As a teen, I knew that I’d never want to live like my dad, toiling 6 days a week with no vacation for the first 25 years of his working life–that seemed far too heavy on the “making other plans” aspect and far too light on the “life is what happens” one (and how ironic, isn’t it, that I am now someone who generally works every day of the week. The universe has such a warped sense of humor, doesn’t it?).
Sometimes–say, after an entire weekend marking essays, or when the HH walks through the door at the end of the workday and I realize I’ve barely moved from the computer since he left at 8:30 in the morning, or when I spend 3 hours in the car just so I can drive to my doctor’s office for her to hand me a little slip of paper so I can go see a different, more specialized doctor on a different day four months later (and you think you want our healthcare system, Americans? Are you insane, people?!)–well, on those days, I totally know what Lennon meant by that lyric.
Other days, though, the “making other plans” part, in itself, bestows us with the full richness of life, right while it’s happening.
Like when I spend time musing with The Nurse about where it would be fun to retire (she’s almost there already) and exchange stories about our vacation in the Maritimes and the cozy, scenic little B&Bs at which we stayed.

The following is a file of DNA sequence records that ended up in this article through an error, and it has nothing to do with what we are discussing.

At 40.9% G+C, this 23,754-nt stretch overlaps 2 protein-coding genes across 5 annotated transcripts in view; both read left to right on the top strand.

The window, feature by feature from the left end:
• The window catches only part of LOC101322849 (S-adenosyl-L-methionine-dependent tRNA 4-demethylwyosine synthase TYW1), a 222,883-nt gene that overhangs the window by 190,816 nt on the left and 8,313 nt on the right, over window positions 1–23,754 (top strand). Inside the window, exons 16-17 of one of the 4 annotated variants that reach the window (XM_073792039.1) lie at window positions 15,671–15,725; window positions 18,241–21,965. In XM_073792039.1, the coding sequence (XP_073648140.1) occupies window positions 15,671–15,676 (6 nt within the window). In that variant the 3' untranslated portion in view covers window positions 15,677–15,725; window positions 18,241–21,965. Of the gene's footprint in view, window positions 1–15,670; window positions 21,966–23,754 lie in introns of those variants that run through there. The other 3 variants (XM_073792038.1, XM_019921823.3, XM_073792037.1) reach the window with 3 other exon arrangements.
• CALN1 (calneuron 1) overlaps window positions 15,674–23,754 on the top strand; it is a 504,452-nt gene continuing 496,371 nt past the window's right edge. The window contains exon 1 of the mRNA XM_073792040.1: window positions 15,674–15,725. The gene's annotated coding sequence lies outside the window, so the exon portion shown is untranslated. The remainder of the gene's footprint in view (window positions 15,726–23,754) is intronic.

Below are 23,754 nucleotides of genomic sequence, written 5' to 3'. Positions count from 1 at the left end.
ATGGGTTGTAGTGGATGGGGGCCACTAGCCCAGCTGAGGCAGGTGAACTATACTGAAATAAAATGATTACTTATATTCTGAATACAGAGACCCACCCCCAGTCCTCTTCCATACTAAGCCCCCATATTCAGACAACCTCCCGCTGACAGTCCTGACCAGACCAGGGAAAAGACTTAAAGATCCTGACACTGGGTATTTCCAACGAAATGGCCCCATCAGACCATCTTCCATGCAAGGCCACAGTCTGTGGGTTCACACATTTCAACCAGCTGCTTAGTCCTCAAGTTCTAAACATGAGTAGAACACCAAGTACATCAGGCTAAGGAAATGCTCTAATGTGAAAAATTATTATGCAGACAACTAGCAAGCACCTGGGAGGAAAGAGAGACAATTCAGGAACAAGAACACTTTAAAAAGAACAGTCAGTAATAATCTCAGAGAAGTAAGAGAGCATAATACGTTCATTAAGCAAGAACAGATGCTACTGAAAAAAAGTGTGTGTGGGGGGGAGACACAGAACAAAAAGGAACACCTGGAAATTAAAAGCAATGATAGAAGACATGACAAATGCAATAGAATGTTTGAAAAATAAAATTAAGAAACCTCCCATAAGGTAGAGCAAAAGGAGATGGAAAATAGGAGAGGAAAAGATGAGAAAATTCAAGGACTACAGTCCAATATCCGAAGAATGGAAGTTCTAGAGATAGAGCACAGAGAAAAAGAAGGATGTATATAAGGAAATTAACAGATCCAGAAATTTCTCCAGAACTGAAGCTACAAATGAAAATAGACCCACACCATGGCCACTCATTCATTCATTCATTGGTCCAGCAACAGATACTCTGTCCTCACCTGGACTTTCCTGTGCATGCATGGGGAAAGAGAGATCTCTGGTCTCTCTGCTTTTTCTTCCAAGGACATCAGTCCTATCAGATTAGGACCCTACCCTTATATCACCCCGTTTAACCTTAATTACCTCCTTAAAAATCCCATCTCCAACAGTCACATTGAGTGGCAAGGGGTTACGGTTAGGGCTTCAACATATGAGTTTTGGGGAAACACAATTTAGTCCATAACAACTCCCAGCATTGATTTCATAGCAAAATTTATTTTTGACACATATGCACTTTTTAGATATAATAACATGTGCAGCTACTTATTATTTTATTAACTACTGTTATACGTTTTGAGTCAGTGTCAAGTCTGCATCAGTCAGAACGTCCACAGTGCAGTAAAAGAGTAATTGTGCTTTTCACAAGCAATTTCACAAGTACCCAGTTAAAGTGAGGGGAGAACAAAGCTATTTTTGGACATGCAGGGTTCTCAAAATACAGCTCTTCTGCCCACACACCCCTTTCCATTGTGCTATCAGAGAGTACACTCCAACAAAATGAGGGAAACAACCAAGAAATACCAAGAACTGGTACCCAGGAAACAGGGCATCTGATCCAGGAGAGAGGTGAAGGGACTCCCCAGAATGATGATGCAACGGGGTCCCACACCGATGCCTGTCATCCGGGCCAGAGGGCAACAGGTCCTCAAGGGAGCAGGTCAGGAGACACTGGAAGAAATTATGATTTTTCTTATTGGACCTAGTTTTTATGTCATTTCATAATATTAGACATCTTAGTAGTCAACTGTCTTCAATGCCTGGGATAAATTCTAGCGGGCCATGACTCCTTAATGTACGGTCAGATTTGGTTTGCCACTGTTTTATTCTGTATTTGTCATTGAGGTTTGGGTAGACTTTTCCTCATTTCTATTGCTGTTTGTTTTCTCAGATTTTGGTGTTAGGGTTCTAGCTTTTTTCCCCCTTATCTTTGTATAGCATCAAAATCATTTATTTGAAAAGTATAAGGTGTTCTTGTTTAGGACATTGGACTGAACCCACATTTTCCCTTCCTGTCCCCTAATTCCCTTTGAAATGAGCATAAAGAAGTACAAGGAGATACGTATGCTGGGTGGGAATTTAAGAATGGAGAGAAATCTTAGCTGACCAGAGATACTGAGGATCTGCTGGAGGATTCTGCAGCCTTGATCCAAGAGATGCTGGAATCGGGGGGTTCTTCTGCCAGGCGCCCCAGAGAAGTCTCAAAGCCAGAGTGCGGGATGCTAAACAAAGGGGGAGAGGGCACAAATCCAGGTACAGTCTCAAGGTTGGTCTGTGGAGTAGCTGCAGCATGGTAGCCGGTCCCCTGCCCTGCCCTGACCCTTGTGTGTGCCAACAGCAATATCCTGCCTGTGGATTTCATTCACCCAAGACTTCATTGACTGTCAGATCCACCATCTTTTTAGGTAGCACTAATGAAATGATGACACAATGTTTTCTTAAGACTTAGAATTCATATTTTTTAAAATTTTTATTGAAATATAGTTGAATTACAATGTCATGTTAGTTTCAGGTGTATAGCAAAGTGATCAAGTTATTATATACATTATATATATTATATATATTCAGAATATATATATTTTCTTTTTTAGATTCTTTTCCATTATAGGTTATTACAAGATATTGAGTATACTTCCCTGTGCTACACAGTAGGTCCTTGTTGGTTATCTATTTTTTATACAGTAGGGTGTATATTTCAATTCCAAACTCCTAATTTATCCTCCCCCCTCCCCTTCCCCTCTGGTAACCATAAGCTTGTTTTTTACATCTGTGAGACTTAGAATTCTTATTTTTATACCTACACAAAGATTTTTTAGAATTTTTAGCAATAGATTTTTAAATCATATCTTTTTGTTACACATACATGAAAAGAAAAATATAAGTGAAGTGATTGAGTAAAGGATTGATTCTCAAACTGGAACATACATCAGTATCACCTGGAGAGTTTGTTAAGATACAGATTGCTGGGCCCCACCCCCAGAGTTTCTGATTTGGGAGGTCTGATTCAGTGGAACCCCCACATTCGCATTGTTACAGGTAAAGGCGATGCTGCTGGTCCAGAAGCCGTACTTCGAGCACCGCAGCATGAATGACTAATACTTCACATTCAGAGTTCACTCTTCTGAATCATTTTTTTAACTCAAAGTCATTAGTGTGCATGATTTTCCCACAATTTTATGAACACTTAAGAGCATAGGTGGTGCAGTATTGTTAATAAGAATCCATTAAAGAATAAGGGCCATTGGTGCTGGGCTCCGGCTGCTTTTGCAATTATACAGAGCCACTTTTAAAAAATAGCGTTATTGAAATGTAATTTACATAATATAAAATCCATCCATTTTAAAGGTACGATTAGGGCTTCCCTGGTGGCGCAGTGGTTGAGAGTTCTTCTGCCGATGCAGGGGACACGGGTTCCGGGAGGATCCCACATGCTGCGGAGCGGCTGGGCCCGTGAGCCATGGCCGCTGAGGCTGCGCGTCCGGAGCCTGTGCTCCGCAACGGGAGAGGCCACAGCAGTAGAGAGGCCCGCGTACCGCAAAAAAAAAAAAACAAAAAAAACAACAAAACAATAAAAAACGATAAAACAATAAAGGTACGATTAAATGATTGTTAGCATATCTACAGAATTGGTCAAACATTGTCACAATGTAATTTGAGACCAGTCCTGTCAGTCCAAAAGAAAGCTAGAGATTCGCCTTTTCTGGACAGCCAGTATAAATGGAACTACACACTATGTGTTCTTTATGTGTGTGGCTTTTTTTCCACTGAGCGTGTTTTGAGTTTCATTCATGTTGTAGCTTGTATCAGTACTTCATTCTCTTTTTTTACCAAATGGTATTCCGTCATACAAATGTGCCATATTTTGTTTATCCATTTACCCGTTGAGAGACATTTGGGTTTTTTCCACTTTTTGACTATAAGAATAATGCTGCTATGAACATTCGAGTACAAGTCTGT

Like sharing a chat with Gemini II about which play we should see when we get together next week, leading to a protracted reminiscence about the stage shows we used to put on as kids or the fun we had at our high school reunion a couple of summers ago.
Like planning out my next blog post or mentally sampling new recipe combinations while I stomp around with The Girls on the trail, inhaling the scent of pine cones and musty autumn leaves as our feet crunch over them on the path. All while being fully engaged, sharing life with loved ones, relishing the moments.
I love dishes that can be prepped and then popped in the oven, or set on the stove and forgotten for a time. This casserole does exactly that: it’s a snap to whip up the sauce, which is subsequently mixed with uncooked pasta, left in the oven, and baked.
Combining my favorite squash, kabocha (sometimes known in these parts as Buttercup) with seasonal sage, this is a perfect dish to offset the suddenly chilly weather (all right, third white lie: it can’t improve the weather, but it sure does elevate your mood).
To me, the texture resembles that of mac and cheese, with the additional sweetness of kabocha; cashews provide luxurious creaminess and sage supplies its own unique shot of umami. The dish can be served alongside the most elegant dinner as a side dish (especially if you opt for the lima bean option), or scooped out on a big plate as an entrée on its own.
Next time you find yourself with some time on your hands, prep this pasta first; then go off and make your other plans. Pasta will happen; and life is bound to happen, too. So why not enjoy something rich and silky as you navigate your way through?